“It’s about being proud of your body through safe, engaging sessions that transform what you see in the mirror. It’s about clearing your mind of the dangerous and damaging influences of fad diets, fad workouts, and pop media‘s insistence that whatever shape you have is never the right one,” says a description on the site.

Dani’s desire to create a safe and affirming space for any body type and mindset came from her own journey, struggling to accept her body the way it was. From the age of 7 she started to dislike the way she looked, feeling guilty about eating certain foods, and by age 11 she had begun testing out diets. When she was 15, Dani had spent so much time restricting her diet that she weighed only 100 lbs. She knew this was wrong but found it hard to change her habits.

“The 1 percent of me that couldn’t let go kept winning…I felt so alone because I couldn’t share my secret with anybody…I forced myself to be so afraid and try anyway. I forced myself to do the thing I feared the most, which was eating,” she said.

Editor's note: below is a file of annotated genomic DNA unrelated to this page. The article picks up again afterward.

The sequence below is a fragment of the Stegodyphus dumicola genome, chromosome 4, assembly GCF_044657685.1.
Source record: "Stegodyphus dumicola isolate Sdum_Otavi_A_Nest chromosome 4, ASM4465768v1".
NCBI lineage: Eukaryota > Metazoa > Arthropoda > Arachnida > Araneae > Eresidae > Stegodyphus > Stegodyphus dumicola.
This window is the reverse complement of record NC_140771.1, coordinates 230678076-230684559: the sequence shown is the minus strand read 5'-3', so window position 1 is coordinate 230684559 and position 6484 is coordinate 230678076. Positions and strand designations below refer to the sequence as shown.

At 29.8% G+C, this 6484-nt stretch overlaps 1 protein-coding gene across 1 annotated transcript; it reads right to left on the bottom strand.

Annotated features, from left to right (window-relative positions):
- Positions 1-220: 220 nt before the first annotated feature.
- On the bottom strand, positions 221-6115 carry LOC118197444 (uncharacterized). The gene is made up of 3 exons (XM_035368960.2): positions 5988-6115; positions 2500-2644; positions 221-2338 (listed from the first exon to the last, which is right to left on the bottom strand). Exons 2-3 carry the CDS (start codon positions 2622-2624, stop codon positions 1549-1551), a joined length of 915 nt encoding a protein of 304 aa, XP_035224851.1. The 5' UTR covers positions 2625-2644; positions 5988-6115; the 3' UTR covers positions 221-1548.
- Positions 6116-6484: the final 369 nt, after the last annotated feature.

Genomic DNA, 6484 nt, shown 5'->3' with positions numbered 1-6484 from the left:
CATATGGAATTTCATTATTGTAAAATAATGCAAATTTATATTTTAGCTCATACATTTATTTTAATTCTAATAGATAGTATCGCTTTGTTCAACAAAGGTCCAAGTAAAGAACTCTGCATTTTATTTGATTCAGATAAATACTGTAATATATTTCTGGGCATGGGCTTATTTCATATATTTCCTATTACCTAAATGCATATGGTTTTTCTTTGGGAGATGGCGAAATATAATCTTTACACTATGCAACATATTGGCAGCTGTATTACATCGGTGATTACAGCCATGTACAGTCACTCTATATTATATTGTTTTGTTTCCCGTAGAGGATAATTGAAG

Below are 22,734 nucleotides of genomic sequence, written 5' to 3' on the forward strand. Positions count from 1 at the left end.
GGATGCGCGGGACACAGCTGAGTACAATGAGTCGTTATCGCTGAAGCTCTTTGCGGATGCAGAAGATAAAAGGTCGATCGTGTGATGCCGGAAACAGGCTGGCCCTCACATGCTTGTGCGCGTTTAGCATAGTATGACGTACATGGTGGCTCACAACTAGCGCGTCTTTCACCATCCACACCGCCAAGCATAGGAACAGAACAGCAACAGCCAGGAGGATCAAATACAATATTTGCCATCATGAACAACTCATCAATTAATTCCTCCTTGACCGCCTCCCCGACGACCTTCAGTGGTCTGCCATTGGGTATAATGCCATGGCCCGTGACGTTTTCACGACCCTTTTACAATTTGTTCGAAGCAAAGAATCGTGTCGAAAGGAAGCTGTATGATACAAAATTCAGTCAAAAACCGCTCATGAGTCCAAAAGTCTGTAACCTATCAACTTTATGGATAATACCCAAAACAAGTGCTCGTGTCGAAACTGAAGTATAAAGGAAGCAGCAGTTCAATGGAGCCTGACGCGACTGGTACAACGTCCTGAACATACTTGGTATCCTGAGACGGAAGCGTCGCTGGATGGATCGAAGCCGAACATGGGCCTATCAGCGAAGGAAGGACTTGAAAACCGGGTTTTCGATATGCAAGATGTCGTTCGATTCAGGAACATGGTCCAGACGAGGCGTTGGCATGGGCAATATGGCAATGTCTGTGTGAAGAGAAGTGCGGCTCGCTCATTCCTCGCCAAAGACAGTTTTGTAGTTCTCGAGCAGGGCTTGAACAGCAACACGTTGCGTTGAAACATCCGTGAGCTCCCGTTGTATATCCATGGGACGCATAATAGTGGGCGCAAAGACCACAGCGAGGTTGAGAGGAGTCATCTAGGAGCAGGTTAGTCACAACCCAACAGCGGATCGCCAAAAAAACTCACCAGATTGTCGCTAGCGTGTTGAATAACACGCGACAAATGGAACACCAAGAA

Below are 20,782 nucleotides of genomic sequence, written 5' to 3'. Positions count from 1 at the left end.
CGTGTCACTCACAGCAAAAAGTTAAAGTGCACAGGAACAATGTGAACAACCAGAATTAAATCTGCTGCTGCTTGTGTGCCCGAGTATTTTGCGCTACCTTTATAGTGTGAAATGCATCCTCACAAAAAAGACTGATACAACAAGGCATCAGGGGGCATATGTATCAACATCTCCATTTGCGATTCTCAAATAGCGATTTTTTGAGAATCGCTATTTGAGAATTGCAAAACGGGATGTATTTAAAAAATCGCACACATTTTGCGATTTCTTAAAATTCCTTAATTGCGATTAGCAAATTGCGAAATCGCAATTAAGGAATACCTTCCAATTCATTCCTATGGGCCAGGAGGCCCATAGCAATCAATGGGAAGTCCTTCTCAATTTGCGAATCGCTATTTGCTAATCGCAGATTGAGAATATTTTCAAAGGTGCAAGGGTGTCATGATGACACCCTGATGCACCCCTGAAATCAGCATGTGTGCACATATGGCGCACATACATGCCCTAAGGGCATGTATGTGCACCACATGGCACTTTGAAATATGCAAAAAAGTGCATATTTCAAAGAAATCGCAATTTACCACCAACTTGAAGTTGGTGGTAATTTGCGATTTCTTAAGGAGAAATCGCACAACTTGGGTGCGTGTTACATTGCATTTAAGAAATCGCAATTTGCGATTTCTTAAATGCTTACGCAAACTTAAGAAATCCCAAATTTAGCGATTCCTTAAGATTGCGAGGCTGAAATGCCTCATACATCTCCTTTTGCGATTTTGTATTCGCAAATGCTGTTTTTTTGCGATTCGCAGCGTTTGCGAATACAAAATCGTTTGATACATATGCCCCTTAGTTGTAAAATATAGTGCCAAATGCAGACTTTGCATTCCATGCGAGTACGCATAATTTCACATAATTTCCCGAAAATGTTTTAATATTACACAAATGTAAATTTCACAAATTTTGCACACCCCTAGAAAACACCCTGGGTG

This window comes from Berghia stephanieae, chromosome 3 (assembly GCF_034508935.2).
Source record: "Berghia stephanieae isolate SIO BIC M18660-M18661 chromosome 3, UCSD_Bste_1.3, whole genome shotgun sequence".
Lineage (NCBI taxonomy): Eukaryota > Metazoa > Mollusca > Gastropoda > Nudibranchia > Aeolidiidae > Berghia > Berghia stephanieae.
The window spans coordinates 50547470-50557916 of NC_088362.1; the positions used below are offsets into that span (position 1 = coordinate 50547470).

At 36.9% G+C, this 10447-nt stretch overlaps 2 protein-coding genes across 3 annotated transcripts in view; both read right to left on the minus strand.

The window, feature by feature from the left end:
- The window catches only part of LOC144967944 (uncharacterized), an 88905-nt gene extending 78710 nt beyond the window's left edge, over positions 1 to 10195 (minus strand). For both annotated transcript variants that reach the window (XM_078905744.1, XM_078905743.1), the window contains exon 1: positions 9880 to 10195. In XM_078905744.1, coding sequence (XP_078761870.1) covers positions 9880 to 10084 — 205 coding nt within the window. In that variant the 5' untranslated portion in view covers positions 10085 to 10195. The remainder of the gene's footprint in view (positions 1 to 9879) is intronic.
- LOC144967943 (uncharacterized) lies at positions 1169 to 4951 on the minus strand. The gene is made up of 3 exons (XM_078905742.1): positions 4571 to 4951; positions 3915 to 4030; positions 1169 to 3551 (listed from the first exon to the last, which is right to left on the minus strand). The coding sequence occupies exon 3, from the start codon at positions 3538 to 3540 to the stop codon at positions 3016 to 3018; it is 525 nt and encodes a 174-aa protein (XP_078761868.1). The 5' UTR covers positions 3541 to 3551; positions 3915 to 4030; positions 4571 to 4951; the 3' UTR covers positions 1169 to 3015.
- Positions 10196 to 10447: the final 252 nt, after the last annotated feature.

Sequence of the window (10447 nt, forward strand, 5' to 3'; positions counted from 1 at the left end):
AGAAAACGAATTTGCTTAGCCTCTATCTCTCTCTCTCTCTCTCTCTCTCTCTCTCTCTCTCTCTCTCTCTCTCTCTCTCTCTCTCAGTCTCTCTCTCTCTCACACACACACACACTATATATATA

She ended up in hospital for 3 months due to her heart rate being so low, and her body stopped menstruating as she weighed so little. After leaving hospital she starting binging and purging, before moving onto her next body obsession in college which was exercising excessively. She hired a personal trainer at a gym which then became the catalyst for an idea which would eventually become Very Personal Training gym.

Her personal trainer allowed her to learn about not being afraid of failure, as well as learning to do things she had no idea her body was capable of. It completely changed her mindset on the whole purpose of taking care of your body and fitness in general.

“[My trainer] started training me and my whole world opened up. Something shifted for me, I didn’t realize this was what I needed…To do things I couldn’t before and own it and be super proud of it gave me this pride and confidence,” she told SELF.

On the VPT website, Dani shares more about how she is using her personal experience to help others.

“I struggled for years with my own weight and body image issues. I’ve been seven different sizes and nothing I ever tried seemed to work. Through fitness I learned so much about my own body, how all bodies actually work, and most importantly, myself. I was finally able to realize that “perfect” doesn’t exist, put the old me behind me and let go of the things that were holding me back,” she writes.